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Plastic polluted Arctic islands are dumping ground for Gulf Stream


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Beaches in the remote Arctic islands were found to be more polluted than European ones due to plastic carried from much further south. Beaches on remote Arctic islands are heavily polluted with plastic, a new expedition has found, demonstrating that the region is the dumping ground for waste carried northwards on the Gulf Stream. The shorelines of islands in the Svalbard archipelago and of Jan Mayen island were found to be littered with much more plastic waste than on European beaches, despite tiny local populations. The cause is plastic drifting northwards up the Atlantic from Europe and north America, before being stranded in the Arctic. Plastic waste dumped in UK seas is carried to the Arctic within two years, according to a previous study. At least 1tn pieces of plastic have already been frozen into the Arctic ice over past decades, according to other research. This makes it a major global sink for plastic pollution, many times more concentrated than the well-known great Pacific garbage patch. With global warming causing rapid melting of the ice cap, plastic is being released and making the problem even worse. Plastic pollution kills animals that become tangled up and seriously harms those that mistake it for food. The latest expedition took Dutch scientists from the Wageningen Economic Research (WER) institute to six beaches in Svalbard, where they recorded 876 pieces of visible litter per 100m stretch of beach. On Jan Mayen Island, the most remote in the North Atlantic, they recorded 575 pieces. By comparison, an average of 375 pieces were found on Dutch beaches, despite their proximity to the source of the waste. “When these items arrive in the Arctic, they will remain here,” said Wouter Jan Strietman, one of the WER team. “This is why the amount of litter in the Arctic is building up every year. As a consequence, the sea around Svalbard ends up becoming the drain hole of the Gulf Stream.” The goal of the expedition, which has just returned from three weeks in the Arctic, is to try to identify the plastic waste. “Almost nothing is known about the source of the litter,” said Strietman. “If you really want to do something about it, then you need to know the sources.”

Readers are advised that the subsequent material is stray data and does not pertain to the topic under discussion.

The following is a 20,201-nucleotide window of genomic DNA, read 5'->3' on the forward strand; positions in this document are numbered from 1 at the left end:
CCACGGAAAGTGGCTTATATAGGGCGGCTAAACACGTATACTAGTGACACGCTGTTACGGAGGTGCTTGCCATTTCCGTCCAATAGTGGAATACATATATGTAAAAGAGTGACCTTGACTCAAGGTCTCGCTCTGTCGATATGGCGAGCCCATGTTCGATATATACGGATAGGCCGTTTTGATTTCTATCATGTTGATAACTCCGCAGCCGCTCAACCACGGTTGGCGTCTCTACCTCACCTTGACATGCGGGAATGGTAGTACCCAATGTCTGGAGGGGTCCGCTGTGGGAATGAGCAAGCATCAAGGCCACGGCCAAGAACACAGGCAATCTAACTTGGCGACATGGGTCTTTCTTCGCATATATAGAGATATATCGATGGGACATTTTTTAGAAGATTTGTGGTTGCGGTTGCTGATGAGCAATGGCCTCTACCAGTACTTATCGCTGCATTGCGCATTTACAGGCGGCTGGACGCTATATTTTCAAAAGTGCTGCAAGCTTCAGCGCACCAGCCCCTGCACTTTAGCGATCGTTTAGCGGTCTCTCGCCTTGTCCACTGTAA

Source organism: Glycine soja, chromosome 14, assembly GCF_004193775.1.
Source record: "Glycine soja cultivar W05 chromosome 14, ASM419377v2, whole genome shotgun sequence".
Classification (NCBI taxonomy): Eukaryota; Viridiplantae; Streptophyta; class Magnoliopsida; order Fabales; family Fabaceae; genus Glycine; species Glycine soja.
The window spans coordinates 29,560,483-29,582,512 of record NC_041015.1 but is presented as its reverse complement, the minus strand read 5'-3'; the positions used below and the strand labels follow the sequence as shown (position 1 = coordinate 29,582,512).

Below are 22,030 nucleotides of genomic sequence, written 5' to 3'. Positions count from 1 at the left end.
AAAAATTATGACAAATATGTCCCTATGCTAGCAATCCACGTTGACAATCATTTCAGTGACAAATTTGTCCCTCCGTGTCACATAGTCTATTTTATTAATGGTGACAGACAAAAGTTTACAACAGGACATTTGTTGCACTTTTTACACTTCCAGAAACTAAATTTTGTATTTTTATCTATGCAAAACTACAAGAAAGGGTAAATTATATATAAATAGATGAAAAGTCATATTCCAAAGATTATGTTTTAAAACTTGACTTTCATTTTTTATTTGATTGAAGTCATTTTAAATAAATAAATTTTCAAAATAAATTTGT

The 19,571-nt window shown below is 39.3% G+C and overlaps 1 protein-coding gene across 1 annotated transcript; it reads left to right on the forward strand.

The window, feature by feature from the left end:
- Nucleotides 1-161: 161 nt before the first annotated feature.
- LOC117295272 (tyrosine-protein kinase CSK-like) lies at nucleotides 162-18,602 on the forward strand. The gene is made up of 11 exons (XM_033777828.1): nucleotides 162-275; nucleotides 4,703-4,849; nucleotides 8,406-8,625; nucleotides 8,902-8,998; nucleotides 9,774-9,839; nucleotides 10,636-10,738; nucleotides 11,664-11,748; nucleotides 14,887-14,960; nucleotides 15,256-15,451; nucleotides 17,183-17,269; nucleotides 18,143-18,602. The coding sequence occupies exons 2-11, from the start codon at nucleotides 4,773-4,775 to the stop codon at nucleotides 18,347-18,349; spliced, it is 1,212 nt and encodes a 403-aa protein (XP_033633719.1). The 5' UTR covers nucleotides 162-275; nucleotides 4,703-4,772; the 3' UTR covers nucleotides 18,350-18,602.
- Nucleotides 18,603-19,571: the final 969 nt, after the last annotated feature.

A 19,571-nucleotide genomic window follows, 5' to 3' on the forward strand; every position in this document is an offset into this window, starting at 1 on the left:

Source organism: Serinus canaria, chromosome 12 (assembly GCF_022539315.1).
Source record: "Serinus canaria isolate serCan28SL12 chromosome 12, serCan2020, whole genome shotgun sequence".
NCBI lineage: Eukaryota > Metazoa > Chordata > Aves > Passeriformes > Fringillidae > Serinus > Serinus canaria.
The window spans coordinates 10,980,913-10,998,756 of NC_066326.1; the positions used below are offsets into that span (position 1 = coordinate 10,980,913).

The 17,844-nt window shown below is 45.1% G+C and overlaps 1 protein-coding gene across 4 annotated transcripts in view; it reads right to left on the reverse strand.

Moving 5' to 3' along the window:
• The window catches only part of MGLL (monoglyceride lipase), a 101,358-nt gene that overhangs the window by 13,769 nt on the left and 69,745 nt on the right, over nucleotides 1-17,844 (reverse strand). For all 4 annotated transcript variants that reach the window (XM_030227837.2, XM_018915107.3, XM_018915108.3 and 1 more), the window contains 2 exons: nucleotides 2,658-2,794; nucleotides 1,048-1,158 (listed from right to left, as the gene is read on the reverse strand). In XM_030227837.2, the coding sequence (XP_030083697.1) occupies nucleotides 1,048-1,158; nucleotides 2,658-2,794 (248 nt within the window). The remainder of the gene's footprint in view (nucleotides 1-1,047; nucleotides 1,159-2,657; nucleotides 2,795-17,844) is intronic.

Read More: http://www.theguardian.com/environment/2017/jun/16/plastic-polluted-arctic-islands-are-dumping-ground-for-gulf-stream

Posted by on Jun 17 2017. Filed under News at Now. You can follow any responses to this entry through the RSS 2.0. You can leave a response or trackback to this entry

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